When you are required to do so, an annual task is to file a UK tax return each year. The tax year covers 6 April to the following 5 April. Moreover, you must file this with HMRC by the following 31 January after the 5 April. Therefore, for the tax year ending 5 April 2022, the due date for filing of your return and payment of any tax due will be 31 January 2023.

Sad as it is, many people always leave this until the last minute. As a result, this is where a Self-Assessment mistake can quite often occur if you do not prepare yourself. If your return is incorrect, you may also pay more tax than is due.

File and perform a check of Self-Assessment tax return

The best practice is to file your tax return early each year. We advise you to check through this from start to finish once it is complete.

You will then have peace of mind, knowing that you are fulfilling your duties correctly and on time.

Moreover, a tax return error can often arise if you do not check your return before filing this. There are some common reasons for such errors; we will show these below.

Unique Taxpayer Reference UTR 

You will need to show your correct UTR number on your tax return. In addition, you will also need to ensure that your National Insurance number is correct. If either of these is incorrect on your tax return, it will void this when you submit it.

As an individual, you will receive your NI number before you begin work in the UK. When you have been working, your NI number will also show on any previous payslips and tax documents you receive from HMRC.

Your UTR will show on last year’s tax return and any SA correspondence from HMRC.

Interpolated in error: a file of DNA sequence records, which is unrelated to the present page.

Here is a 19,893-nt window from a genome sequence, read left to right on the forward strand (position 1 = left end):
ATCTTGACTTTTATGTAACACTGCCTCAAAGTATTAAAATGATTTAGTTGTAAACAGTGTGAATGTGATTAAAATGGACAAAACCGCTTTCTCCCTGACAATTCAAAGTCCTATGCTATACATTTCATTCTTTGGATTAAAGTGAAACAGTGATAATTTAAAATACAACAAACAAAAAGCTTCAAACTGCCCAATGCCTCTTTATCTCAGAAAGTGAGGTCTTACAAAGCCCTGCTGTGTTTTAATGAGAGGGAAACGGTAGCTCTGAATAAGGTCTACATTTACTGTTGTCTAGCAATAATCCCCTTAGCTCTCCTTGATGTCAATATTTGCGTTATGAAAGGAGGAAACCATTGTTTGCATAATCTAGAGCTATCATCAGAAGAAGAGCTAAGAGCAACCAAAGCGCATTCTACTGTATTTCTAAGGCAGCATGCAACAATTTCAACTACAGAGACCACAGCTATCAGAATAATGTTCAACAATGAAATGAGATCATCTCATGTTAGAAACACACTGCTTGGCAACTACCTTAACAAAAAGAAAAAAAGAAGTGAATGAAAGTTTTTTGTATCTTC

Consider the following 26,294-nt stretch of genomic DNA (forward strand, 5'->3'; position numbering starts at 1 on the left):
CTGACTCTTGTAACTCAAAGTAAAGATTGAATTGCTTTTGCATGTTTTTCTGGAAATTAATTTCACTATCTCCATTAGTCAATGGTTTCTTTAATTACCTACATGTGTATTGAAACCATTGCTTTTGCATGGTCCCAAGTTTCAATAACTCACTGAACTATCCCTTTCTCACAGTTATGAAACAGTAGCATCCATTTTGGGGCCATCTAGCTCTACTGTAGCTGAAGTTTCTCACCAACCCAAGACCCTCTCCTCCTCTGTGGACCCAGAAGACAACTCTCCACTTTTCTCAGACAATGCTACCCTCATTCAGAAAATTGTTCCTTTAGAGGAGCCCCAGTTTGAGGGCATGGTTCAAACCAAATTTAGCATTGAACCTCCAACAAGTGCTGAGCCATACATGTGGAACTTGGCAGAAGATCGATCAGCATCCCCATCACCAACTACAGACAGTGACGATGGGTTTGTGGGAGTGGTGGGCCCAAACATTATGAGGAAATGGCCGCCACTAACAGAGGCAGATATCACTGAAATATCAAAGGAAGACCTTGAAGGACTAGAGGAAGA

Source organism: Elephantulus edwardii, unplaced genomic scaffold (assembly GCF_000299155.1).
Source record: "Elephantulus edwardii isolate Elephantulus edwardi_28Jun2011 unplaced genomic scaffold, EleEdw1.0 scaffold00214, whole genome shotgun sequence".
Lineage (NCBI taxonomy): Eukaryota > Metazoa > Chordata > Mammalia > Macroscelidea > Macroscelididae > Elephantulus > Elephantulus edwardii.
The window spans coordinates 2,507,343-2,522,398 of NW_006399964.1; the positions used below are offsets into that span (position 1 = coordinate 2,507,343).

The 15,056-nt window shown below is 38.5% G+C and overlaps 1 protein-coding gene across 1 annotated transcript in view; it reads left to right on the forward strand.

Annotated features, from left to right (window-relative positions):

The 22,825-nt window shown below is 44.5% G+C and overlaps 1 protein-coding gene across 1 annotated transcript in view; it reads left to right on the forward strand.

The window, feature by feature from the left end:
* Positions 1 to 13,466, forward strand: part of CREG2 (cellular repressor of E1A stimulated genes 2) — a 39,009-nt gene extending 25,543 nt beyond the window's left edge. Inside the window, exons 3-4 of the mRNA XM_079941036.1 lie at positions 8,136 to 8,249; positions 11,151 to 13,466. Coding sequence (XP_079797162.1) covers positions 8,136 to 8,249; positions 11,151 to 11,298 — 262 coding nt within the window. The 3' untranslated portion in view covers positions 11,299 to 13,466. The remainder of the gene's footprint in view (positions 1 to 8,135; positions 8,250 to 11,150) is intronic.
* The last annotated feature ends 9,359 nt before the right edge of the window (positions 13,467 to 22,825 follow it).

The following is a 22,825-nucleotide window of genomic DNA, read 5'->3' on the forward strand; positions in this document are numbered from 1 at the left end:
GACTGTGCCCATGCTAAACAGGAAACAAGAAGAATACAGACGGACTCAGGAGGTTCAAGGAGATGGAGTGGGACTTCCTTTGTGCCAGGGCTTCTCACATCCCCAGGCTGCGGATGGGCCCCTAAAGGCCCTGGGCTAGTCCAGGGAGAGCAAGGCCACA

Self-Assessment error or mistake (UK) -imprecise records 

You must keep records of your income and any reliefs safe throughout the tax year.

To help avoid an error or mistake, you should keep in a safe place the details of your:

  • Salary -this is shown on form P60 or form P45 as well as your payslips.
  • Dividends -from your own company and any others. Any company dividends from other companies should show on dividend vouchers they will send you.
  • Benefits in kind -these will show on form P11D. Benefits will include company car benefits, medical insurance, beneficial loan, and others.
  • Bank interest on personal bank accounts. This does not include ISAs.
  • Pension income -state pension or personal pension(s).
  • Government benefits include universal credit, employment and support allowance (ESA), and income support.
  • Rental property income details -include the total of your rental income and any expenses related to this.
  • Donations under Gift Aid.